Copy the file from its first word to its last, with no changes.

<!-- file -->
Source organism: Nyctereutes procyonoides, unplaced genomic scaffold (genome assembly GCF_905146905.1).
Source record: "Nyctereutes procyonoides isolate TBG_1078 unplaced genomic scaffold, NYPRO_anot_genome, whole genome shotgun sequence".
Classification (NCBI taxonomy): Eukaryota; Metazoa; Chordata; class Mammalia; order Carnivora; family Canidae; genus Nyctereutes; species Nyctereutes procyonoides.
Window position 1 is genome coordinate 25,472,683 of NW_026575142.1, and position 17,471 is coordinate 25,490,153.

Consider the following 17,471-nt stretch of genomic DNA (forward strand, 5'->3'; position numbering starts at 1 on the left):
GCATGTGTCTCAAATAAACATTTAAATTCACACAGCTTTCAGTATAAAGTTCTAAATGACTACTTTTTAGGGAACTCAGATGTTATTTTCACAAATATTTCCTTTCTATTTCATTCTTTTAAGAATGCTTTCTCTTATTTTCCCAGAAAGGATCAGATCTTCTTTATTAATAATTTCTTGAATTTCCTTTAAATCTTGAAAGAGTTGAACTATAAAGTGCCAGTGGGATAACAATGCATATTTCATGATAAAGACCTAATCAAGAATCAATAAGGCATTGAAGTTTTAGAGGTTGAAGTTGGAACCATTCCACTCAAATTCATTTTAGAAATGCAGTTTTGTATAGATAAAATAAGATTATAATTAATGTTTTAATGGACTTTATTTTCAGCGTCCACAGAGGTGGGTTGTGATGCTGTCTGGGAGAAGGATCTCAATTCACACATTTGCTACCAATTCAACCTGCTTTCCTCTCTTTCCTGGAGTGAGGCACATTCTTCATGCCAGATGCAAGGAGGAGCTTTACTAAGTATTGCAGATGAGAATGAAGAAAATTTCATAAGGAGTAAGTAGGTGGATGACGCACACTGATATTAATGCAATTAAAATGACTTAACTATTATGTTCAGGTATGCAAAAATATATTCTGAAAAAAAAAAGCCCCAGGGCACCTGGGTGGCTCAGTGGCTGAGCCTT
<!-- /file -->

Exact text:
Source organism: Nyctereutes procyonoides, unplaced genomic scaffold (genome assembly GCF_905146905.1).
Source record: "Nyctereutes procyonoides isolate TBG_1078 unplaced genomic scaffold, NYPRO_anot_genome, whole genome shotgun sequence".
Classification (NCBI taxonomy): Eukaryota; Metazoa; Chordata; class Mammalia; order Carnivora; family Canidae; genus Nyctereutes; species Nyctereutes procyonoides.
Window position 1 is genome coordinate 25,472,683 of NW_026575142.1, and position 17,471 is coordinate 25,490,153.

Consider the following 17,471-nt stretch of genomic DNA (forward strand, 5'->3'; position numbering starts at 1 on the left):
GCATGTGTCTCAAATAAACATTTAAATTCACACAGCTTTCAGTATAAAGTTCTAAATGACTACTTTTTAGGGAACTCAGATGTTATTTTCACAAATATTTCCTTTCTATTTCATTCTTTTAAGAATGCTTTCTCTTATTTTCCCAGAAAGGATCAGATCTTCTTTATTAATAATTTCTTGAATTTCCTTTAAATCTTGAAAGAGTTGAACTATAAAGTGCCAGTGGGATAACAATGCATATTTCATGATAAAGACCTAATCAAGAATCAATAAGGCATTGAAGTTTTAGAGGTTGAAGTTGGAACCATTCCACTCAAATTCATTTTAGAAATGCAGTTTTGTATAGATAAAATAAGATTATAATTAATGTTTTAATGGACTTTATTTTCAGCGTCCACAGAGGTGGGTTGTGATGCTGTCTGGGAGAAGGATCTCAATTCACACATTTGCTACCAATTCAACCTGCTTTCCTCTCTTTCCTGGAGTGAGGCACATTCTTCATGCCAGATGCAAGGAGGAGCTTTACTAAGTATTGCAGATGAGAATGAAGAAAATTTCATAAGGAGTAAGTAGGTGGATGACGCACACTGATATTAATGCAATTAAAATGACTTAACTATTATGTTCAGGTATGCAAAAATATATTCTGAAAAAAAAAAGCCCCAGGGCACCTGGGTGGCTCAGTGGCTGAGCCTT